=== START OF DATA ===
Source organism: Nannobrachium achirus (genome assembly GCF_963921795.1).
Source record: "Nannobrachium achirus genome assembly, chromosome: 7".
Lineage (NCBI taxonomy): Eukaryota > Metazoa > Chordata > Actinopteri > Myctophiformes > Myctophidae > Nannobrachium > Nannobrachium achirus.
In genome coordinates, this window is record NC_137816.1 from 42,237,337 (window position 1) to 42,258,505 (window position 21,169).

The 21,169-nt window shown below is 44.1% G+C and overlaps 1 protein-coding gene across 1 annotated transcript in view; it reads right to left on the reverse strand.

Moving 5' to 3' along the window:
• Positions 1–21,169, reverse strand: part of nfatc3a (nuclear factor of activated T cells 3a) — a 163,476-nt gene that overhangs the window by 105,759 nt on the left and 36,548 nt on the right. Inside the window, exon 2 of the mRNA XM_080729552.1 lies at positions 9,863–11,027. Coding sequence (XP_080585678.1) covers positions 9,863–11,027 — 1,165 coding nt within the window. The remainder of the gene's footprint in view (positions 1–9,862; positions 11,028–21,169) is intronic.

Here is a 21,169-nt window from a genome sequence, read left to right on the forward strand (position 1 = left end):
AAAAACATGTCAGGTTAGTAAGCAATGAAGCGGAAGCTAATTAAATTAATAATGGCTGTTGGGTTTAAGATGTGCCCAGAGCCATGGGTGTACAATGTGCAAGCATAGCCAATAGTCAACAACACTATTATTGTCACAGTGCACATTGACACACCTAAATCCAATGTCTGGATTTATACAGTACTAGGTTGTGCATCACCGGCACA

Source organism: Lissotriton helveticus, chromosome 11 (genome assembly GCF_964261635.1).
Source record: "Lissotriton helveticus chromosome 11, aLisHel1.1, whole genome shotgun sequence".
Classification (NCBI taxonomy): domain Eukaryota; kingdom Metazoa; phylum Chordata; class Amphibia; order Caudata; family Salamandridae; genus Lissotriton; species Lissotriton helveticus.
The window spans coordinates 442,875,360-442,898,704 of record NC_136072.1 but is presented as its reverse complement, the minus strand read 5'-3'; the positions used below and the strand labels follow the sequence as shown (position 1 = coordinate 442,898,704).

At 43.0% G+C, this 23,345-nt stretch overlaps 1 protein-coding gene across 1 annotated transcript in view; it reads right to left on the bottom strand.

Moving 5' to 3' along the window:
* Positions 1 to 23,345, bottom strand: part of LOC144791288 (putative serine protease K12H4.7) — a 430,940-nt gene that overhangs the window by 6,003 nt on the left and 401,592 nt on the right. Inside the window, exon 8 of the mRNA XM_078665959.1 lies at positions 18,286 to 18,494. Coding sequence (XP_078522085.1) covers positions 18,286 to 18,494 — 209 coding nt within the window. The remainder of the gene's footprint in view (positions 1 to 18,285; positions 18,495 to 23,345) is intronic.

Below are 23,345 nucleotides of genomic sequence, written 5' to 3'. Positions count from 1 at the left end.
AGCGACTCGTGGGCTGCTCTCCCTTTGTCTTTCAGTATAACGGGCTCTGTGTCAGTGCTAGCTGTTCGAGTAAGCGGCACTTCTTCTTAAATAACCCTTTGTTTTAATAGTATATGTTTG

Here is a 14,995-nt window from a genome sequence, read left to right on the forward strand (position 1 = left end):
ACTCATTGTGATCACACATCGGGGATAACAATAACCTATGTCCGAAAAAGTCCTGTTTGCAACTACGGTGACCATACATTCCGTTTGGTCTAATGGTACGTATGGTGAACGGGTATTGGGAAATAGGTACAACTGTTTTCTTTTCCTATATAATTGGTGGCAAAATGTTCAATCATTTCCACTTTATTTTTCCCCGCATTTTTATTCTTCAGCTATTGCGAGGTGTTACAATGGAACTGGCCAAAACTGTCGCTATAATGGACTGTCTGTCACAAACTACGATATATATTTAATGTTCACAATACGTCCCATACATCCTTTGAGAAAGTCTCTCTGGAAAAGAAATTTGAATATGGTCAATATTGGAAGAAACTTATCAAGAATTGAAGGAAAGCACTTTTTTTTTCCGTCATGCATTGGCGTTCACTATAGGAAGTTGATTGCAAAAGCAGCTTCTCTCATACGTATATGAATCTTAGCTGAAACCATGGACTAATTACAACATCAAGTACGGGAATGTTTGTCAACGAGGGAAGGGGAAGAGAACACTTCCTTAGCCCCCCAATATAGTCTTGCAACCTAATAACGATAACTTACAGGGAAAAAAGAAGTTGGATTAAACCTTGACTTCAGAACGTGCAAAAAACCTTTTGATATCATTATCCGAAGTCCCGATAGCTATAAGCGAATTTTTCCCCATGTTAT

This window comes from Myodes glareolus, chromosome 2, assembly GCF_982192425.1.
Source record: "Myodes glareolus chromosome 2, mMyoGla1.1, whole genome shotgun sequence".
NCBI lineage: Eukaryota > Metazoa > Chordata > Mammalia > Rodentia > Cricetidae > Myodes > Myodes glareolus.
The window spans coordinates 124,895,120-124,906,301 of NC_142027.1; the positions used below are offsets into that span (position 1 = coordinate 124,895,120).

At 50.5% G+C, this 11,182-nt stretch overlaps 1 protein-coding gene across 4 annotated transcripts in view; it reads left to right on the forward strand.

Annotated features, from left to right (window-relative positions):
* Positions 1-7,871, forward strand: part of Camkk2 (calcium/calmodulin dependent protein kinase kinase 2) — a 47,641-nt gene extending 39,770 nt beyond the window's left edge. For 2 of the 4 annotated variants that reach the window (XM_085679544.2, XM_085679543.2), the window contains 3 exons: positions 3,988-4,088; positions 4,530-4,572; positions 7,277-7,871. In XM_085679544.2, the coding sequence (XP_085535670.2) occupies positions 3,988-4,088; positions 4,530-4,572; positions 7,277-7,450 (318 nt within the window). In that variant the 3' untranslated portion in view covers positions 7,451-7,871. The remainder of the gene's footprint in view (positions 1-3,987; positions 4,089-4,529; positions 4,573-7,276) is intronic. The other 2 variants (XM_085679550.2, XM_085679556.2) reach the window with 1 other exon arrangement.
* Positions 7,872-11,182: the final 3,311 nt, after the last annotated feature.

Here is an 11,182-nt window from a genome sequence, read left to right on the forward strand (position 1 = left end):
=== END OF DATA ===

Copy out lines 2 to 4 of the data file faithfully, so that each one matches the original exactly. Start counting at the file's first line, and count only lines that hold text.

Source record: "Nannobrachium achirus genome assembly, chromosome: 7".
Lineage (NCBI taxonomy): Eukaryota > Metazoa > Chordata > Actinopteri > Myctophiformes > Myctophidae > Nannobrachium > Nannobrachium achirus.
In genome coordinates, this window is record NC_137816.1 from 42,237,337 (window position 1) to 42,258,505 (window position 21,169).